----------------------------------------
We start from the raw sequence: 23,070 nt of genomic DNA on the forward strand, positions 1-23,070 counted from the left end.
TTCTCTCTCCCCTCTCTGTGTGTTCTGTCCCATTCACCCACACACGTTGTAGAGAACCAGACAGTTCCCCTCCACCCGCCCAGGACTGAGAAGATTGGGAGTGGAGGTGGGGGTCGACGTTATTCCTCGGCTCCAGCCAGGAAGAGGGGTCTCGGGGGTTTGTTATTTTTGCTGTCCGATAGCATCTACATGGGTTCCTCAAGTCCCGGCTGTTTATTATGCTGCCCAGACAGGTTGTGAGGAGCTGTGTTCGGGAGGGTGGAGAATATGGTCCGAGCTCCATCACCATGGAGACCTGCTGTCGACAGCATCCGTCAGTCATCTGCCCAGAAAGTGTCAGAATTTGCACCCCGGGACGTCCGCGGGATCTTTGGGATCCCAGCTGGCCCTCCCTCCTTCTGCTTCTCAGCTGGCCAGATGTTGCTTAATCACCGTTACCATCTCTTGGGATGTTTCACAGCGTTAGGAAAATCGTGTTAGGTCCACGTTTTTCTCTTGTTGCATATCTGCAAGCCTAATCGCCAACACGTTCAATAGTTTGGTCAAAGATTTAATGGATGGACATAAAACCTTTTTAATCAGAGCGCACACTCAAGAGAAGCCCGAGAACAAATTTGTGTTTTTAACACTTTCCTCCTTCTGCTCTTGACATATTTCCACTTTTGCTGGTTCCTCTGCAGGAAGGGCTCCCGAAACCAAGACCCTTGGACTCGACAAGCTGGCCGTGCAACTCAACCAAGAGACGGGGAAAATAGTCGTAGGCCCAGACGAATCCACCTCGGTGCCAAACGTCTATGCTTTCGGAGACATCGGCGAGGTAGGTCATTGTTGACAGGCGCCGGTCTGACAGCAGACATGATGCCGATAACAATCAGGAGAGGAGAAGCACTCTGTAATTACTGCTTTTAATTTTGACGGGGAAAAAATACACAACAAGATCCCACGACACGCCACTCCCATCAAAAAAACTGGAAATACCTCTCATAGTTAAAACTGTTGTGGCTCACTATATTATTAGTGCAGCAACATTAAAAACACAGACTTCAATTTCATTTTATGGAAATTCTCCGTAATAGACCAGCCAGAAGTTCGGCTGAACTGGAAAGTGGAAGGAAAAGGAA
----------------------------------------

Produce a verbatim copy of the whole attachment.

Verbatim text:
We start from the raw sequence: 23,070 nt of genomic DNA on the forward strand, positions 1-23,070 counted from the left end.
TTCTCTCTCCCCTCTCTGTGTGTTCTGTCCCATTCACCCACACACGTTGTAGAGAACCAGACAGTTCCCCTCCACCCGCCCAGGACTGAGAAGATTGGGAGTGGAGGTGGGGGTCGACGTTATTCCTCGGCTCCAGCCAGGAAGAGGGGTCTCGGGGGTTTGTTATTTTTGCTGTCCGATAGCATCTACATGGGTTCCTCAAGTCCCGGCTGTTTATTATGCTGCCCAGACAGGTTGTGAGGAGCTGTGTTCGGGAGGGTGGAGAATATGGTCCGAGCTCCATCACCATGGAGACCTGCTGTCGACAGCATCCGTCAGTCATCTGCCCAGAAAGTGTCAGAATTTGCACCCCGGGACGTCCGCGGGATCTTTGGGATCCCAGCTGGCCCTCCCTCCTTCTGCTTCTCAGCTGGCCAGATGTTGCTTAATCACCGTTACCATCTCTTGGGATGTTTCACAGCGTTAGGAAAATCGTGTTAGGTCCACGTTTTTCTCTTGTTGCATATCTGCAAGCCTAATCGCCAACACGTTCAATAGTTTGGTCAAAGATTTAATGGATGGACATAAAACCTTTTTAATCAGAGCGCACACTCAAGAGAAGCCCGAGAACAAATTTGTGTTTTTAACACTTTCCTCCTTCTGCTCTTGACATATTTCCACTTTTGCTGGTTCCTCTGCAGGAAGGGCTCCCGAAACCAAGACCCTTGGACTCGACAAGCTGGCCGTGCAACTCAACCAAGAGACGGGGAAAATAGTCGTAGGCCCAGACGAATCCACCTCGGTGCCAAACGTCTATGCTTTCGGAGACATCGGCGAGGTAGGTCATTGTTGACAGGCGCCGGTCTGACAGCAGACATGATGCCGATAACAATCAGGAGAGGAGAAGCACTCTGTAATTACTGCTTTTAATTTTGACGGGGAAAAAATACACAACAAGATCCCACGACACGCCACTCCCATCAAAAAAACTGGAAATACCTCTCATAGTTAAAACTGTTGTGGCTCACTATATTATTAGTGCAGCAACATTAAAAACACAGACTTCAATTTCATTTTATGGAAATTCTCCGTAATAGACCAGCCAGAAGTTCGGCTGAACTGGAAAGTGGAAGGAAAAGGAA